1 in 5 Kids

Here’s a fun new meme: “Talk to your kids about …”

(via Exploring our Matrix)

I believe that the meme originated at the College for Creative Studies with this wonderful piece:

I’d consider one about atheism, but many people wouldn’t recognize it as a joke. Science, maybe?

No Time for Questions

There’s an argument going on in one particular blog circle: Personal Failure, Michael Mock (both atheist), and Former Conservative (liberal Christian) are arguing with Red Cardigan (Catholic) about atheists and philosophy.

Red Cardigan has chastised atheists for not being particularly interested in philosophical questions like “Why are we here?” or “Why is there suffering?” She says, “The part that frustrates me is that people from the dawn of human history have grappled with these questions, not finding them either frivolous or evidence of clinical depression.”

True, many people throughout history have. But many people have not. I’m reminded of the Buddhist parable of the arrow. According to the story, the Buddha was repeatedly asked philosophical questions by one of his students. At that time, Hinduism was going through a time of intellectual exploration, and there were many questions to ask. After a while, the Buddha got tired of questions about dualism vs. monism, reality and illusion, and the immortality of the soul. This was his response:

It’s just as if a man were wounded with an arrow thickly smeared with poison. His friends & companions, kinsmen & relatives would provide him with a surgeon, and the man would say, ‘I won’t have this arrow removed until I know whether the man who wounded me was a noble warrior, a priest, a merchant, or a worker.’ He would say, ‘I won’t have this arrow removed until I know the given name & clan name of the man who wounded me… until I know whether he was tall, medium, or short… until I know whether he was dark, ruddy-brown, or golden-colored… until I know his home village, town, or city… until I know whether the bow with which I was wounded was a long bow or a crossbow… until I know whether the bowstring with which I was wounded was fiber, bamboo threads, sinew, hemp, or bark… until I know whether the shaft with which I was wounded was wild or cultivated… until I know whether the feathers of the shaft with which I was wounded were those of a vulture, a stork, a hawk, a peacock, or another bird… until I know whether the shaft with which I was wounded was bound with the sinew of an ox, a water buffalo, a langur, or a monkey.’ He would say, ‘I won’t have this arrow removed until I know whether the shaft with which I was wounded was that of a common arrow, a curved arrow, a barbed, a calf-toothed, or an oleander arrow.’ The man would die and those things would still remain unknown to him.

Right now, you’re alive. Worry about how to live. The meaning of suffering is less important that the fact of suffering. Maybe there will come a time to worry about the afterlife, but it is not now.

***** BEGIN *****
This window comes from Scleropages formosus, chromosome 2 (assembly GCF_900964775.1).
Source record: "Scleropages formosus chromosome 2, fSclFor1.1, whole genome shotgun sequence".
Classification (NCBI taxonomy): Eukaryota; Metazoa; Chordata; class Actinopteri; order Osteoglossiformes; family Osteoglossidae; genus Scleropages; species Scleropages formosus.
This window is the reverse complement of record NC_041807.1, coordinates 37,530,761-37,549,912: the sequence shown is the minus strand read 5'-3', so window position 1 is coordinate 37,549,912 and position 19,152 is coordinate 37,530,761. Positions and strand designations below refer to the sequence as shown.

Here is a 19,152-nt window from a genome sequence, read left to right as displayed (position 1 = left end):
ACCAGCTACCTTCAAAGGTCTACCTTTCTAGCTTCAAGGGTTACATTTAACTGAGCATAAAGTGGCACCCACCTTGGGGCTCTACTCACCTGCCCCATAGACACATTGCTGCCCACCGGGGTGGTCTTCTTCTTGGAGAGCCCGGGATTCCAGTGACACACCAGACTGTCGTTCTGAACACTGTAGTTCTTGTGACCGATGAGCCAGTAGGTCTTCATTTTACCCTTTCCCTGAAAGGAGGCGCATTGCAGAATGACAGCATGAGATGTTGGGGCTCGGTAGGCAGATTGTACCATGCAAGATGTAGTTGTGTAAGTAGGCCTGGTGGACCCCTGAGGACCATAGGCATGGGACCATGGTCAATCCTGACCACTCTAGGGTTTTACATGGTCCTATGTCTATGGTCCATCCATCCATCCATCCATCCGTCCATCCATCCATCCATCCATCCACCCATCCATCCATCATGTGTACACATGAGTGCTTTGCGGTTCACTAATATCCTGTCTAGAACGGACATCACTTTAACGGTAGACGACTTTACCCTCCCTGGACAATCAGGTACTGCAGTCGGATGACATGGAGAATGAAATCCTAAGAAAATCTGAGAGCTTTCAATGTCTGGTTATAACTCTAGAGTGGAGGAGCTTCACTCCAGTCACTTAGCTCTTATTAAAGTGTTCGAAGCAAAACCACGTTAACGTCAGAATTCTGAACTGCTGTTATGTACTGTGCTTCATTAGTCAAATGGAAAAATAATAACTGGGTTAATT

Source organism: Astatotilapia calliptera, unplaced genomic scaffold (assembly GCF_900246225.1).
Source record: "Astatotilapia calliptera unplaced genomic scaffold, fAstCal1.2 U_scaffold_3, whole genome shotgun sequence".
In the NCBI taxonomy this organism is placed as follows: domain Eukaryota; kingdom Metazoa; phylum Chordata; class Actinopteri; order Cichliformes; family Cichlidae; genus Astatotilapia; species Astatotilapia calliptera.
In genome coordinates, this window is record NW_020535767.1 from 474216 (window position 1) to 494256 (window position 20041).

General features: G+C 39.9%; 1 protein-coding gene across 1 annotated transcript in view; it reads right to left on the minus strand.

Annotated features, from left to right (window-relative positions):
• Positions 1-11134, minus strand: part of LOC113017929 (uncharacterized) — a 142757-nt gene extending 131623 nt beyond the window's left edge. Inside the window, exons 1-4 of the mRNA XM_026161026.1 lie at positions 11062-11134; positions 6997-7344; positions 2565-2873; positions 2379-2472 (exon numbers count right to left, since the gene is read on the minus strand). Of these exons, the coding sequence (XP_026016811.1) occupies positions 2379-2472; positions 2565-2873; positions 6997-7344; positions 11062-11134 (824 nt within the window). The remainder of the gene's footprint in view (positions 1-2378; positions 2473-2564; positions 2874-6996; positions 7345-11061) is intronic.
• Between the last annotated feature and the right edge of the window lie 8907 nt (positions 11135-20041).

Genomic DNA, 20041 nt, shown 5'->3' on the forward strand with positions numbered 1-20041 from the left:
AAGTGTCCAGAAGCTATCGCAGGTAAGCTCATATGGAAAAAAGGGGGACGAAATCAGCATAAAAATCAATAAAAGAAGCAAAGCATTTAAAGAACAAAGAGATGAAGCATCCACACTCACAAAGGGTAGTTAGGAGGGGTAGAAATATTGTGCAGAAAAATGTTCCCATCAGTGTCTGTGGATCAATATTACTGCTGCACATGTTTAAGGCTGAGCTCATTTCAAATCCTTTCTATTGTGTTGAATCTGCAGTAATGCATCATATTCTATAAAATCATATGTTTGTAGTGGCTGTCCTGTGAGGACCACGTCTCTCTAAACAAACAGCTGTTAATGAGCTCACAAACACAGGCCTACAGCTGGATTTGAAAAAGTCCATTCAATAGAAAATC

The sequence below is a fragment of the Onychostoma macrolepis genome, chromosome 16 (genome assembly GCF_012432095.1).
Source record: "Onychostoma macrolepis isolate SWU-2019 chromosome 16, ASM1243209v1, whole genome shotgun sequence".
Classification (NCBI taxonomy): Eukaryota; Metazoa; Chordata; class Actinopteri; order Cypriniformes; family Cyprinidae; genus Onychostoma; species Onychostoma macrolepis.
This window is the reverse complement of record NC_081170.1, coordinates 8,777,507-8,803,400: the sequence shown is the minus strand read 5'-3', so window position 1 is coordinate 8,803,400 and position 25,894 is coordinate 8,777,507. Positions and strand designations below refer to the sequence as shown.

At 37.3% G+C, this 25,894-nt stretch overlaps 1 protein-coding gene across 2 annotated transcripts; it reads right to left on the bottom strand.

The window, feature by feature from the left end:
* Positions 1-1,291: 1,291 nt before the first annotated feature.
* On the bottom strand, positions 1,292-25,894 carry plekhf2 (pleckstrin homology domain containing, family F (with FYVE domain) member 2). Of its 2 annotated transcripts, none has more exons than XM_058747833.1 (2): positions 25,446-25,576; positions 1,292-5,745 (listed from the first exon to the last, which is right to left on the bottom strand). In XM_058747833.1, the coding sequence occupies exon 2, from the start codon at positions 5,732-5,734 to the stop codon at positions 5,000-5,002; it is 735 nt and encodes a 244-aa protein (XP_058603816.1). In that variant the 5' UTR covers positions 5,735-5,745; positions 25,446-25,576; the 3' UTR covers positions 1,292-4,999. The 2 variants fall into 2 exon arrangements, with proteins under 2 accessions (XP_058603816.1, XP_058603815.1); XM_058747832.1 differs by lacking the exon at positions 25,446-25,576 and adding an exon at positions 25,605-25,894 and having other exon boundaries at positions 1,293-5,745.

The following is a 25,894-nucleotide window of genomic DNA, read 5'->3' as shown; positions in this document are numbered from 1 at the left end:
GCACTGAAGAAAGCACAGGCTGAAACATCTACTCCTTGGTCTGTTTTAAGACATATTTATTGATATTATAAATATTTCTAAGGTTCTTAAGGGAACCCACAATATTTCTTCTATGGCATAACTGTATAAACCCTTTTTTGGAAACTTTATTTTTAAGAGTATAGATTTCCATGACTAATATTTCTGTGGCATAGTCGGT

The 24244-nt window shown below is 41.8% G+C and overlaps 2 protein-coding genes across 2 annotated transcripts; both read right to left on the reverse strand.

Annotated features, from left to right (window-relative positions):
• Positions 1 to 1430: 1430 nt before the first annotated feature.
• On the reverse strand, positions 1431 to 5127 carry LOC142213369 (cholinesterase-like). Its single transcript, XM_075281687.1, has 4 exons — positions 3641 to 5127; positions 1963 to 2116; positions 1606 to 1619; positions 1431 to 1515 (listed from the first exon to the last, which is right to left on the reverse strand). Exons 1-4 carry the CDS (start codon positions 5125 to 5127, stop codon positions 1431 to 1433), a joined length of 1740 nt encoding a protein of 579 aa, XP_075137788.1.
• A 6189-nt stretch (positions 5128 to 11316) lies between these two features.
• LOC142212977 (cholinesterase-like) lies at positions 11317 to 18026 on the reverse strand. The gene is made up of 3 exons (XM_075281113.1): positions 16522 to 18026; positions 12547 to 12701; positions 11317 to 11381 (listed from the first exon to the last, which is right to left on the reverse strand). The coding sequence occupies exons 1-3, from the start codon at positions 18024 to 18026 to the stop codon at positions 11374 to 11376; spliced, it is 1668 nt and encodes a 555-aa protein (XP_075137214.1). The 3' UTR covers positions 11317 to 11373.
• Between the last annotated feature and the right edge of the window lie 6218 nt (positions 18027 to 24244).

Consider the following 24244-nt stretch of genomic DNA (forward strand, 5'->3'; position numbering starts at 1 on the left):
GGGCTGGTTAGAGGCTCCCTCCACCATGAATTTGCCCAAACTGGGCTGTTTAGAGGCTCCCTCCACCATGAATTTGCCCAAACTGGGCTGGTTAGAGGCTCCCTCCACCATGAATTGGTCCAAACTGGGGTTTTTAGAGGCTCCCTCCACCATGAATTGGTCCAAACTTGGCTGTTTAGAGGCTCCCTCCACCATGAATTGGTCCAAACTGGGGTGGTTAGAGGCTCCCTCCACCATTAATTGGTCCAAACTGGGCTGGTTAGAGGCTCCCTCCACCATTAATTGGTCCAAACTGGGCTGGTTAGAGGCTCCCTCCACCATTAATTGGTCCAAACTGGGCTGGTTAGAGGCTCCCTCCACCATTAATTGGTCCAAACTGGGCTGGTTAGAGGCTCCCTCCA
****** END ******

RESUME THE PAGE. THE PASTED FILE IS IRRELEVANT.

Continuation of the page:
(Of course, it should be said that there were something like eighteen schools of Buddhist philosophy within a century, much of it very abstract. Apparently not many people took this lesson to heart.)

The Big Think: Stephen Fry

Stephen Fry produced this Big Think video titled The Importance of Unbelief.

Here it’s broken into two clips. In the first he considers philosophy, in the second he considers religion. A transcript is available at the Big Think page.

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Theodicy and the Three Legged Stool

Zach Weiner has put aside his dick jokes (temporarily, he promises!) to draw this very perceptive comic about theodicy.

For those that haven’t heard the word before, theodicy is an answer to the problem of evil. It’s an attempt to explain how there can be suffering in a universe run by an omni-everything God.

When I was a Christian, I always shortened the omnipotence leg: God has much more important things to do than micromanage human affairs. I think that eventually leads to deism. But in the end it’s unsatisfying. Ultimately, I don’t think humans will care about a God that doesn’t care about them.

Rand and Christianity

This is interesting. The American Values Network is a politically liberal Christian interest group. They’ve started a new campaign attacking the tendency of American conservatives to idolize Ayn Rand.

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As an atheist, I’d be happy to trade Ayn Rand to the Christian conservatives if they want her. Unfortunately, atheism is woven into her philosophy of Objectivism. Ethics aside, Objectivism’s system of epistemology rejects faith and internal convictions. There might be a way around this problem, and I’ll happily listen to anyone who cares to try, but at the moment I don’t see it.

Of course, it should also be said that most American Christians had made their peace with the inequalities of capitalism a century before Rand.